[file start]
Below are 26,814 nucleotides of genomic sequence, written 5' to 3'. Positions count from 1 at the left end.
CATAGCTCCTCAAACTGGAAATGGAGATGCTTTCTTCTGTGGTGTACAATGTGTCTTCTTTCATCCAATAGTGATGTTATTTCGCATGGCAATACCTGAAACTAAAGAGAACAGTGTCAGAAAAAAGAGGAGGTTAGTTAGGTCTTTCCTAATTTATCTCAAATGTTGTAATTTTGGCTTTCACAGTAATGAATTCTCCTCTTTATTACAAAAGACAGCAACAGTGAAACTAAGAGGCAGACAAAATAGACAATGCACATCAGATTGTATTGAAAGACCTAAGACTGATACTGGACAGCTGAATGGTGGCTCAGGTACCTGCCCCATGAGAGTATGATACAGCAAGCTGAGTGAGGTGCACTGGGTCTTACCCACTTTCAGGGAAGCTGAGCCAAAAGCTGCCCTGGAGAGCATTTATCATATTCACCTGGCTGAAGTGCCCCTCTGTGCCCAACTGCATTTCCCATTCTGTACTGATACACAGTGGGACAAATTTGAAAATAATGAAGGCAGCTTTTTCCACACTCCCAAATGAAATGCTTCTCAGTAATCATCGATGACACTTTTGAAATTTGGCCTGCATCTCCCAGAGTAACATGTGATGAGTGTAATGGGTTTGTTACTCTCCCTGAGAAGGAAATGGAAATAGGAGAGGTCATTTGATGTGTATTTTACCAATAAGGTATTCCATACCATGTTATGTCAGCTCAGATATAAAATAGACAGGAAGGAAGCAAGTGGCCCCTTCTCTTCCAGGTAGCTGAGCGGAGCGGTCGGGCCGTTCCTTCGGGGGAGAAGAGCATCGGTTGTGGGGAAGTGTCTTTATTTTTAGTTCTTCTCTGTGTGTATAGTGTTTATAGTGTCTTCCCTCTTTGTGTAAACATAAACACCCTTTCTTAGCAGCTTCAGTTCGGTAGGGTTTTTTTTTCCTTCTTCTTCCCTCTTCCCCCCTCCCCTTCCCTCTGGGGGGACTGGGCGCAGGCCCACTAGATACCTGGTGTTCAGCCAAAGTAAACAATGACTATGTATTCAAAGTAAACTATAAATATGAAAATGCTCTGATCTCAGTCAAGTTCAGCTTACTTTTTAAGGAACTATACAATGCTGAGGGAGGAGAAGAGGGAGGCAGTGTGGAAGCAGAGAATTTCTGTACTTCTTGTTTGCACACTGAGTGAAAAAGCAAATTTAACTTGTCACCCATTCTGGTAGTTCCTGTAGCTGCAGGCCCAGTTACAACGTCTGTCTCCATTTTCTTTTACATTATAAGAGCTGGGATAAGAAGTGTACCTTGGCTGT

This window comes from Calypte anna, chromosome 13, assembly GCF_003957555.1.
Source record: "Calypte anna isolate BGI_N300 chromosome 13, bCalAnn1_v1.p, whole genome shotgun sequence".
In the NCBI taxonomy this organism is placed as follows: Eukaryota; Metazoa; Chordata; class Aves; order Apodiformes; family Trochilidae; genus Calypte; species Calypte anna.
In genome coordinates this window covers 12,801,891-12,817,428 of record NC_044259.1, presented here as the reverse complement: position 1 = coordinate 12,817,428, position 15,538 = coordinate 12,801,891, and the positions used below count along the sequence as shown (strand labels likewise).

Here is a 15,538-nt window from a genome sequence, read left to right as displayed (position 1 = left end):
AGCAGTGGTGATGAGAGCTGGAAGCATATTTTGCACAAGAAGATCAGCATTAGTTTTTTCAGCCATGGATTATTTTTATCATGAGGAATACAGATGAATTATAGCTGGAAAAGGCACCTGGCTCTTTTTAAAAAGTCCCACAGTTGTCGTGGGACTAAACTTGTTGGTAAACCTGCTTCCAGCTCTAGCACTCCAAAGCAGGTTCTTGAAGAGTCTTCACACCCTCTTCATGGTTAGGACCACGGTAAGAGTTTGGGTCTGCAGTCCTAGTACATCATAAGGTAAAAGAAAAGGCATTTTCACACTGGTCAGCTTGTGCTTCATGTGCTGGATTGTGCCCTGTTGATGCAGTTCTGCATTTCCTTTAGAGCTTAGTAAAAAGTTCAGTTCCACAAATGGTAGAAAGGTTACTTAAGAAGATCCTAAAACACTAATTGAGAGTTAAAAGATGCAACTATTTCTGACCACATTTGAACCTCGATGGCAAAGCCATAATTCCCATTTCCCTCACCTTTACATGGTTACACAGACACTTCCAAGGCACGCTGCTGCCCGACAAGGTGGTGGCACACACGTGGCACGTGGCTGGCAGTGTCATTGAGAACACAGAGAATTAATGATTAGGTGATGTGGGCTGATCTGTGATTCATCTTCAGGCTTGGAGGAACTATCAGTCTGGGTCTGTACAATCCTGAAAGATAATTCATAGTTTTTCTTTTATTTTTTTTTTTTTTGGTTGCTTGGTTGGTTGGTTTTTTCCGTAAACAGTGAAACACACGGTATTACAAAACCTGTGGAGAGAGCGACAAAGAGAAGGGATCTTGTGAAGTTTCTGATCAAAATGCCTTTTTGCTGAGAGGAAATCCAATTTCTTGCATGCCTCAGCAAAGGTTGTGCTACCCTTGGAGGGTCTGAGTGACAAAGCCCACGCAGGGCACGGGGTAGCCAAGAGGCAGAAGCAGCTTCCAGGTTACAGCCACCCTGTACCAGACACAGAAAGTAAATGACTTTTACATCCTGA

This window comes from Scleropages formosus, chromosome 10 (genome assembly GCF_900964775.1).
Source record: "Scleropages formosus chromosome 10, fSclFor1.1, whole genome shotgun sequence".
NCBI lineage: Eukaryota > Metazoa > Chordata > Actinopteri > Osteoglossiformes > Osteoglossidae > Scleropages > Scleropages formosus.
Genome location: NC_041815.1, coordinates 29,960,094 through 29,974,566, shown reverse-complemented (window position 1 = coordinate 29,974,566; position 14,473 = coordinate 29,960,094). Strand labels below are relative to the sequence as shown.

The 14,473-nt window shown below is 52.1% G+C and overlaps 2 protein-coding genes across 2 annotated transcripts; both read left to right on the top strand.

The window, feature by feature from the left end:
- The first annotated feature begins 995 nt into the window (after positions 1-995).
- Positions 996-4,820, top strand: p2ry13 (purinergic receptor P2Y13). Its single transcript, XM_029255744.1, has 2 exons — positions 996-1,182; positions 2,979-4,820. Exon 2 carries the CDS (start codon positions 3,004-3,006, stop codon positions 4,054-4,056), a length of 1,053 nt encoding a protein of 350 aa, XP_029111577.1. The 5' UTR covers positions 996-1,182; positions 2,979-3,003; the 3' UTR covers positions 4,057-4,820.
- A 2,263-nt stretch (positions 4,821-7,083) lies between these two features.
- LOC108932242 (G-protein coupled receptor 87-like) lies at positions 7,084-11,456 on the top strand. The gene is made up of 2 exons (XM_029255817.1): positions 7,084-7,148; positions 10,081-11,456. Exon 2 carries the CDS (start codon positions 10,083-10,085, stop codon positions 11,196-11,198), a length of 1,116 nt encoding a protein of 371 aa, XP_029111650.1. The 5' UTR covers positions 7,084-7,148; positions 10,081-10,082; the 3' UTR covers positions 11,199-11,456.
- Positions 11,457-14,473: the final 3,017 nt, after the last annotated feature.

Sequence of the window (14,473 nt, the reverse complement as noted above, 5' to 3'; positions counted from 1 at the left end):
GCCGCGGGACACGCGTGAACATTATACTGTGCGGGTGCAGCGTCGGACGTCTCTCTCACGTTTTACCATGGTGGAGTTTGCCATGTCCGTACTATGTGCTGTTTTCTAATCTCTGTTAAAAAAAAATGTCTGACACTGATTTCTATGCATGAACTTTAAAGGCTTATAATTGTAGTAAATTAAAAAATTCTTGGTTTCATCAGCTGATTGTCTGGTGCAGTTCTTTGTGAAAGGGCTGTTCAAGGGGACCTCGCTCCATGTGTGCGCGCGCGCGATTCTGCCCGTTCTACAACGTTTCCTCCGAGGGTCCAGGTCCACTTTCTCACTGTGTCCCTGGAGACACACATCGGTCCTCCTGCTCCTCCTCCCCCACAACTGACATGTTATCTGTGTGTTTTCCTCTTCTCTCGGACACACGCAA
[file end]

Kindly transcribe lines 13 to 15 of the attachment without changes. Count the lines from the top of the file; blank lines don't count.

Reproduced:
The 14,473-nt window shown below is 52.1% G+C and overlaps 2 protein-coding genes across 2 annotated transcripts; both read left to right on the top strand.

The window, feature by feature from the left end:
- The first annotated feature begins 995 nt into the window (after positions 1-995).